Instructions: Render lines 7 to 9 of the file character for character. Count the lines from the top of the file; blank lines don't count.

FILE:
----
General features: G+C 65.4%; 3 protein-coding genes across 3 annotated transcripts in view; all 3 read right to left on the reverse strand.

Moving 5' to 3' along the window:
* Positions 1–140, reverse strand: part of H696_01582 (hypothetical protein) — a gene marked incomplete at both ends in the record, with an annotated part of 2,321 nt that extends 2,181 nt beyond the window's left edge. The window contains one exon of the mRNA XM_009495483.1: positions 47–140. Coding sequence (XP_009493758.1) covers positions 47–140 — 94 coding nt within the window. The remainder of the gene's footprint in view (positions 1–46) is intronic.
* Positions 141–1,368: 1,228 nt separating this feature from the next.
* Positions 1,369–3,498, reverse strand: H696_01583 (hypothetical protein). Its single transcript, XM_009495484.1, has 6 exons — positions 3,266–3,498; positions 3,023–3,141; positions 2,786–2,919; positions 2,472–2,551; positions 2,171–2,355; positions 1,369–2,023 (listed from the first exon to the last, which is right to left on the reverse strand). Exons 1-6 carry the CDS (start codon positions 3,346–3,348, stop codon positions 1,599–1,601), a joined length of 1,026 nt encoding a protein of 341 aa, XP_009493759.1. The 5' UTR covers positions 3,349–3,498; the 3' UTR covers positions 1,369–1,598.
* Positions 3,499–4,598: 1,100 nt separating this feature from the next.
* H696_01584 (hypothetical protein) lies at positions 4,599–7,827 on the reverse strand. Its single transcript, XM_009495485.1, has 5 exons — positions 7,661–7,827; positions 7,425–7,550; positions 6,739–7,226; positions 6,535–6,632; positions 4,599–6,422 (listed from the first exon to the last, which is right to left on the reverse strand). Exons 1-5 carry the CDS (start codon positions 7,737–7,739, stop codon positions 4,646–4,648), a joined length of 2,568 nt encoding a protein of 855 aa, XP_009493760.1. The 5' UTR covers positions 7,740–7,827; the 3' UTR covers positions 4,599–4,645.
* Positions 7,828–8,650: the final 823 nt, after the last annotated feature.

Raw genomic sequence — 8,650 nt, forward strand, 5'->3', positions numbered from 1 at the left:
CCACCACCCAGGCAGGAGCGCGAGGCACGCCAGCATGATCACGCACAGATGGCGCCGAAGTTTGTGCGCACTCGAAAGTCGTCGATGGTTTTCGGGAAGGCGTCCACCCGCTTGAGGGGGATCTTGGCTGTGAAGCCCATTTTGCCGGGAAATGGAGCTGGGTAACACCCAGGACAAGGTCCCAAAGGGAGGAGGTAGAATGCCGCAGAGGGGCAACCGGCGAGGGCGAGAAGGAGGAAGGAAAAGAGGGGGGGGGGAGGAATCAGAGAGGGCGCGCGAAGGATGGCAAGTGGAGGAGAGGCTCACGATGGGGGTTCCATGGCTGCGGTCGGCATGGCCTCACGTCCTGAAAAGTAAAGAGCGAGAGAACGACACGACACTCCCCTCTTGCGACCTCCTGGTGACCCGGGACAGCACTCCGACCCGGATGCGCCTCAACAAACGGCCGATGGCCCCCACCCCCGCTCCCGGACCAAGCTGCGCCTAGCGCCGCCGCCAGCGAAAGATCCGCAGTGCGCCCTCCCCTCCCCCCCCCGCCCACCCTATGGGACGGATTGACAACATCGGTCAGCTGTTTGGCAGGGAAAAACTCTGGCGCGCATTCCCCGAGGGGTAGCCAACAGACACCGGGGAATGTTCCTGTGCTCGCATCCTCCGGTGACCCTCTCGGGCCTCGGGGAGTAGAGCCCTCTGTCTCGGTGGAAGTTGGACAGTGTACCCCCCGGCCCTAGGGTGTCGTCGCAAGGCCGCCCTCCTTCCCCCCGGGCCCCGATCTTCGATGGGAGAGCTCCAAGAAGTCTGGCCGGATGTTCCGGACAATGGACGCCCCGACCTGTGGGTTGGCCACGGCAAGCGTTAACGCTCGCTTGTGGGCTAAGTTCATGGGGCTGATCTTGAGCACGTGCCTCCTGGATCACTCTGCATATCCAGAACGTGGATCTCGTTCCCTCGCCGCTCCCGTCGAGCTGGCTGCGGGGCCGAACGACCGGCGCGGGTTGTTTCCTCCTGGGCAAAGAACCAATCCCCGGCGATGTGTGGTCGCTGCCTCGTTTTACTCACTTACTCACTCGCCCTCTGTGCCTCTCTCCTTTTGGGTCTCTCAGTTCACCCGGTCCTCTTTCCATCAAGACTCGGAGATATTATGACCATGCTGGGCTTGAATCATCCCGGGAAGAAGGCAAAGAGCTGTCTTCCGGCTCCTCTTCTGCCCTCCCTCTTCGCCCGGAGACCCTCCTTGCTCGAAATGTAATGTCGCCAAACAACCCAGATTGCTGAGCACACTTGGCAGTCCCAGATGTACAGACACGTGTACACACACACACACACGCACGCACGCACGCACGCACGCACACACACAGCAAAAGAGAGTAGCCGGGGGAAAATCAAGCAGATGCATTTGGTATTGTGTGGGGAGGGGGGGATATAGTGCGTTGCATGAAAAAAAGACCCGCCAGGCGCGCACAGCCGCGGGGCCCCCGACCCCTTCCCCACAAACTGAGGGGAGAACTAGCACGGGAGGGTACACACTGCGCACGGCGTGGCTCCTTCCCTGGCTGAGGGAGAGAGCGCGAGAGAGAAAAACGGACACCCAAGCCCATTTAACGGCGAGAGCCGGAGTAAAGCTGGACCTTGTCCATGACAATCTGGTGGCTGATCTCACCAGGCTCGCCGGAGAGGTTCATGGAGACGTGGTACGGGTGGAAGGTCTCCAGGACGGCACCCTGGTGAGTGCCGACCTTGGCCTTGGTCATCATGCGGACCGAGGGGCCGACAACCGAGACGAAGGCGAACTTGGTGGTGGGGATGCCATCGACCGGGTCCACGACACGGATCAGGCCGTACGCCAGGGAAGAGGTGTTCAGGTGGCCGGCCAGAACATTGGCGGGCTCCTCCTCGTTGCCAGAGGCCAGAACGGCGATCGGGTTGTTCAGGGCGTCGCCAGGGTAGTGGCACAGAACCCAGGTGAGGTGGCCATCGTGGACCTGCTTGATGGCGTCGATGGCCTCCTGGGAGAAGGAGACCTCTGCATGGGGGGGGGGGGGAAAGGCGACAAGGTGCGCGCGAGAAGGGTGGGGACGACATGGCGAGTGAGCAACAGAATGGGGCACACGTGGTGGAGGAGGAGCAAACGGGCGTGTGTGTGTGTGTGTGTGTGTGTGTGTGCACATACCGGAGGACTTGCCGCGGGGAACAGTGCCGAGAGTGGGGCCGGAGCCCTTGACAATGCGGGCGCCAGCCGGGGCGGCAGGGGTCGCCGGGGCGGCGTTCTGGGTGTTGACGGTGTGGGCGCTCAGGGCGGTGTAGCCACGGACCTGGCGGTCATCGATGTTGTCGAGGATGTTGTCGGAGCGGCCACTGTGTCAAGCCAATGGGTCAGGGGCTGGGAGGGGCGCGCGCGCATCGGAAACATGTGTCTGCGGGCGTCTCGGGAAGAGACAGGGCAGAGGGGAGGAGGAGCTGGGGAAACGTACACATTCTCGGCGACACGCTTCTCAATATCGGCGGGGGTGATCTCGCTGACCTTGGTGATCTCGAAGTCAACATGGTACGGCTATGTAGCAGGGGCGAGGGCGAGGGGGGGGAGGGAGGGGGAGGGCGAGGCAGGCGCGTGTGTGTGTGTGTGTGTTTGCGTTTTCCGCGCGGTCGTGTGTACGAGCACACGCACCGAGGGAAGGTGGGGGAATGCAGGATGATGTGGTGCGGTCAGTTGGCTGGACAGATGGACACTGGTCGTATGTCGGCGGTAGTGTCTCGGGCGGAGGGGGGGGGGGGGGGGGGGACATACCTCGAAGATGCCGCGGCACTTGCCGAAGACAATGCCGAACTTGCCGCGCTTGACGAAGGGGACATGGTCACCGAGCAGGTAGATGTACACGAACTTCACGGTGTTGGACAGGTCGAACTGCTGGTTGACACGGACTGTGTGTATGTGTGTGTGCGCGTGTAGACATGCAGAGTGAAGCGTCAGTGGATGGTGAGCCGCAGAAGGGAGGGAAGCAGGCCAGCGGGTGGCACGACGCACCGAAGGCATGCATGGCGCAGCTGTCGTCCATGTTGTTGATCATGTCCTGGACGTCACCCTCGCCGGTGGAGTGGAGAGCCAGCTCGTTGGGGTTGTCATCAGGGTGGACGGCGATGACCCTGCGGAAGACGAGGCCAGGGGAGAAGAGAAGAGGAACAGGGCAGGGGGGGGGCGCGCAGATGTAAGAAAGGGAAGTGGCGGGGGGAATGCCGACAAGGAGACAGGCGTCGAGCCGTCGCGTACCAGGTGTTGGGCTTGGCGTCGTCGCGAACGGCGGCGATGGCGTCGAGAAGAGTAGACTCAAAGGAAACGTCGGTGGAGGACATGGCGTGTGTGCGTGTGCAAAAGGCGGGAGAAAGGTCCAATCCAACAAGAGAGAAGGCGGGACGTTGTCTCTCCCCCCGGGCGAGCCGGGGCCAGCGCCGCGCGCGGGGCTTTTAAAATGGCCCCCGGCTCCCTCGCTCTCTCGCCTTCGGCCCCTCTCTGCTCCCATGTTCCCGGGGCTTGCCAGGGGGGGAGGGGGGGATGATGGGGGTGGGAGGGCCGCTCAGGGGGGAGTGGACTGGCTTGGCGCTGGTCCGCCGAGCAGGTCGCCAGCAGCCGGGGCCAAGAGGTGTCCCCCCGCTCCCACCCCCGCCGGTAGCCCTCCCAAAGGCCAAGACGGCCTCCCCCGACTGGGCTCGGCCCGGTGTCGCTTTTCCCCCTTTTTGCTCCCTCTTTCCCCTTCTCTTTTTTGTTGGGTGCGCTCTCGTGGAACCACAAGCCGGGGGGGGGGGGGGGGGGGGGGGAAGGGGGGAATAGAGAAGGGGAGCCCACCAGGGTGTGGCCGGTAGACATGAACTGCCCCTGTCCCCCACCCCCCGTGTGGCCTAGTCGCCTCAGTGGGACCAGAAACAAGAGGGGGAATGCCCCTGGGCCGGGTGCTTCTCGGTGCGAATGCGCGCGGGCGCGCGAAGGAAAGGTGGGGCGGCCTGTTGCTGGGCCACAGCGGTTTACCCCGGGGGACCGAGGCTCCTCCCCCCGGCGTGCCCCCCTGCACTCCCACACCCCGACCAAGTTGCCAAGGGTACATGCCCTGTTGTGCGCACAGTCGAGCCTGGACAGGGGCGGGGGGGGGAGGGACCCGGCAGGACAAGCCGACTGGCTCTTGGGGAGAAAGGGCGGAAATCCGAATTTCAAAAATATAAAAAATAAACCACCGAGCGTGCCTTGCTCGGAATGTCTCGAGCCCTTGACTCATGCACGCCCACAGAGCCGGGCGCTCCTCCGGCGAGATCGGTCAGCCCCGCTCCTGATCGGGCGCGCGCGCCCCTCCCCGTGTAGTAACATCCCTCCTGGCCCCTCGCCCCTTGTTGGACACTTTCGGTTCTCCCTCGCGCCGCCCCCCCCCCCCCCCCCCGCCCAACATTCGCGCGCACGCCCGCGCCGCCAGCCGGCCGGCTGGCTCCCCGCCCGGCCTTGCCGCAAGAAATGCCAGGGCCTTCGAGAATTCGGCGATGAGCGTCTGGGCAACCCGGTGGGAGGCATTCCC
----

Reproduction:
* H696_01584 (hypothetical protein) lies at positions 4,599–7,827 on the reverse strand. Its single transcript, XM_009495485.1, has 5 exons — positions 7,661–7,827; positions 7,425–7,550; positions 6,739–7,226; positions 6,535–6,632; positions 4,599–6,422 (listed from the first exon to the last, which is right to left on the reverse strand). Exons 1-5 carry the CDS (start codon positions 7,737–7,739, stop codon positions 4,646–4,648), a joined length of 2,568 nt encoding a protein of 855 aa, XP_009493760.1. The 5' UTR covers positions 7,740–7,827; the 3' UTR covers positions 4,599–4,645.
* Positions 7,828–8,650: the final 823 nt, after the last annotated feature.

Raw genomic sequence — 8,650 nt, forward strand, 5'->3', positions numbered from 1 at the left: